Note: I didn’t want to be a downer so soon after New Year, but this was something I was just thinking about recently.
I grew up in the Seattle area in the 80’s and 90’s. Specifically I lived in a city called Bellevue in the Newport Hills area, which was a nice suburban, middle-class neighborhood. You can find my old neighborhood on Google Maps.
It was a good time and place to grow up as a kid. Seattle was a popular place to live, Microsoft was growing, and Seattle was famous for Starbucks coffee and for its “grunge” music. We had a local comedy show on TV called Almost Live which was very popular here with its jokes about local neighborhoods, the weather, or how Seattle was changing, etc. Growing up there, you felt kind of special like you were part of a hip social club.
I spent my youth in Newport Hills playing a lot of Nintendo games. My sisters and I would go to the local drug store with our friends to buy $0.45 candy bars and the owner knew us all and would sometimes let us have extra treats. We also hung out at the local Dairy Queen or played video games at the nearby pizza parlor. It was a good neighborhood to grow up together.
But of course, all good things must come to an end.
Almost Live was briefly on national TV, but it didn’t succeed, and the show slowly declined. Like all comedy shows, it ran out of ideas, people grew up and moved on. All the grunge bands I loved either broke up, had people who died of drug overdose, or just weren’t very good anymore. Microsoft is less famous now, and eclipsed by other companies like Amazon. The local basketball team, Seattle Supersonics, moved to another state. Of course, Seattle changed too. The charming neighborhood of Ballard looks pretty different now: not much Scandinavian culture anymore, but a lot more homeless people. The Lake City Way area I live at now used to be pretty shady, but now is a developing area. Friends I grew up with in Seattle moved away, and live different lives now.
This summer, I wanted to see what my old neighborhood looked like, so I drove there one morning. It’s not that far from Seattle (30 minutes by car), but I’ve been so busy since college that I haven’t seen it in 20 years. Like me, my family had all moved away from there a long time ago so there was no reason to go back and visit.
Here’s the old grocery store my family and I used to shop at:
I often walked to this store to buy groceries and carry them home for my mom, and I can still vaguely remember the layout. I was kind of surprised to see it was gone. The old drug store we used to go to for candy was converted into a vegetable shop, and the old Dairy Queen we used to hang out at has changed into a different restaurant:
Even my old elementary school was gone now and replaced with a YMCA (the school moved down the hill).
It was kind of shocking how much the neighborhood had changed in 20 years. It was vibrant in my youth, but now seemed kind of tired and worn down now.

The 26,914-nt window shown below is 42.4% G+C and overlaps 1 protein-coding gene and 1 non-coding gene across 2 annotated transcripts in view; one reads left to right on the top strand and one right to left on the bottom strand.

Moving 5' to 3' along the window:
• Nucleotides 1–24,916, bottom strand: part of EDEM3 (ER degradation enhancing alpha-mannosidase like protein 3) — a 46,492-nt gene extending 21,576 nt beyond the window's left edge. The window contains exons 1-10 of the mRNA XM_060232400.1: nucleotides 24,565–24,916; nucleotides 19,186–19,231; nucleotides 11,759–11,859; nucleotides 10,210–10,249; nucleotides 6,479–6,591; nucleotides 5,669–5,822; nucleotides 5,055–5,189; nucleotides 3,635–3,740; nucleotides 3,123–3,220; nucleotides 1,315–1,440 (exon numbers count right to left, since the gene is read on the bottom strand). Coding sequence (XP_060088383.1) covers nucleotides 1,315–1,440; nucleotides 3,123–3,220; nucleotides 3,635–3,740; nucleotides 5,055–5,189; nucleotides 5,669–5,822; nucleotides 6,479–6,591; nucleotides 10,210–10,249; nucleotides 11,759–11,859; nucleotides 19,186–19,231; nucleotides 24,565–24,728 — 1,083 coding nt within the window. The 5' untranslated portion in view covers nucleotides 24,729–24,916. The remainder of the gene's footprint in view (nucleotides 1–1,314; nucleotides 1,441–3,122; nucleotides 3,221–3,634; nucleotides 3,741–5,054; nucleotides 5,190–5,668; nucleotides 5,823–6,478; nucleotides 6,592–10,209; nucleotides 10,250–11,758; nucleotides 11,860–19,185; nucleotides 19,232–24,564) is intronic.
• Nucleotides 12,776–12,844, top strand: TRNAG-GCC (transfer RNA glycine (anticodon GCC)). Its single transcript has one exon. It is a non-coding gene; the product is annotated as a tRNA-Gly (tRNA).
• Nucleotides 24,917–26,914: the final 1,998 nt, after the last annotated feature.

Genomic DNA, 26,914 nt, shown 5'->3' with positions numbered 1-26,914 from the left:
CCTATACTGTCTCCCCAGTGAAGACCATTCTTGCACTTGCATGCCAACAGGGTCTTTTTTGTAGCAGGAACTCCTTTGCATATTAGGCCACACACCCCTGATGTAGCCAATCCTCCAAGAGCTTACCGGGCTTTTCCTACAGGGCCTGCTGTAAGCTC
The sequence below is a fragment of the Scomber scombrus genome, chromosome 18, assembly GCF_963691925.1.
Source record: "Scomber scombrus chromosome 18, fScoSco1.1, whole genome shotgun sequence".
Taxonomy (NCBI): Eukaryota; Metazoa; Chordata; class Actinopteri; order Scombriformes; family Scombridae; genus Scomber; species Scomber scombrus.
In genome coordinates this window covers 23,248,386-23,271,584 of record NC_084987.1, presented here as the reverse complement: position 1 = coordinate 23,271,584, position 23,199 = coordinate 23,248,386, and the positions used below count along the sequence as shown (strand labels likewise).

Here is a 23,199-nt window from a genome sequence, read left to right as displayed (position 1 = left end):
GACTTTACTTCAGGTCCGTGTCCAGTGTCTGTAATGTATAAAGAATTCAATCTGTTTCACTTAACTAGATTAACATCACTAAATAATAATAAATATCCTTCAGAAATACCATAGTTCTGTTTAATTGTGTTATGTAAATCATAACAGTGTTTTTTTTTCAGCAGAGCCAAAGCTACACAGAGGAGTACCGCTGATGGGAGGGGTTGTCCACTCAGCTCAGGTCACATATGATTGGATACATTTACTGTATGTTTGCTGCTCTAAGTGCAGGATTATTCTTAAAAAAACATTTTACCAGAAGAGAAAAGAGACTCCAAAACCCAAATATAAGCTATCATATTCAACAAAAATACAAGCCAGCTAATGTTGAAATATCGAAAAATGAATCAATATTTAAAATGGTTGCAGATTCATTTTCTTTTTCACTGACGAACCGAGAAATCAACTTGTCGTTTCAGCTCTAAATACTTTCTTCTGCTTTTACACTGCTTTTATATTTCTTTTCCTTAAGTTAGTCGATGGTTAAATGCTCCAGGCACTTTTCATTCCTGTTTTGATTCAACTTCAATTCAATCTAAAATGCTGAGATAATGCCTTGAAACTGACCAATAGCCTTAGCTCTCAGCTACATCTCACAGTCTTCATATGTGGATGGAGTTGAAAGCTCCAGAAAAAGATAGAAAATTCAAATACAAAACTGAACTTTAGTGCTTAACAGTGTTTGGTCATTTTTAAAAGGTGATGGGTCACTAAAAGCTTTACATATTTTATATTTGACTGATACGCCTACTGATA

Still, not all of it was bad. I found the old park we used to play at, and the park was nice and new. I sat there for a bit, watching kids play just as I used to play. It was reassuring that life goes on.
Even I changed of course. I was a depressed, nerdy, lonely teenager growing up who had no luck with girls. But now I work a nice job (not Microsoft, but the other big IT company in the area), married to a nice Japanese woman and have 2 lovely kids. I listen to very different music now1 and am not depressed the way I was 20 years ago. Also, I’ve lived in Ireland, visited London and Paris, studied abroad in Vietnam and visited Japan almost yearly. Coming back to Seattle, I realize that it’s a nice city, but honestly it’s not that great. The people and the memories made it special, but without those it’s just another American city on the West Coast.
But after I got over the shock about how much Newport Hills had changed, I realized it was inevitable. When my wife and I go back to Japan, she sometimes talks about how much her neighborhood in Kawasaki changed. Old family stores are gone, new apartments, etc. Like me, she grew up in an idyllic neighborhood in Japan but it’s changed in 20 years.
Similarly, my daughter lives in a nice neighborhood now with parks and stores that she likes. She has friends she grows up with, and has memories that she will cherish.
But someday she will have the same feelings of nostalgia and loss, and she will have to confront the same truth we all have to confront: nothing lasts forever. Everything must change.
Like the famous Japanese poem, the Iroha, says:
Although its scent still lingers on
the form of a flower has scattered away
For whom will the glory
of this world remain unchanged?
Arriving today at the yonder side
of the deep mountains of evanescent existence
We shall never allow ourselves to drift away
intoxicated, in the world of shallow dreams.
Something we can all appreciate, no matter where we grew up.
1 I still enjoy some grunge music though. For example, I like the new Alice In Chains group, and still listen to classic Stone Temple Pilots sometimes. But I just got tired of listening to dark music all the time. It was great when I was a depressed teenager, but frankly I am much happier now. I prefer listening to upbeat, fun music now.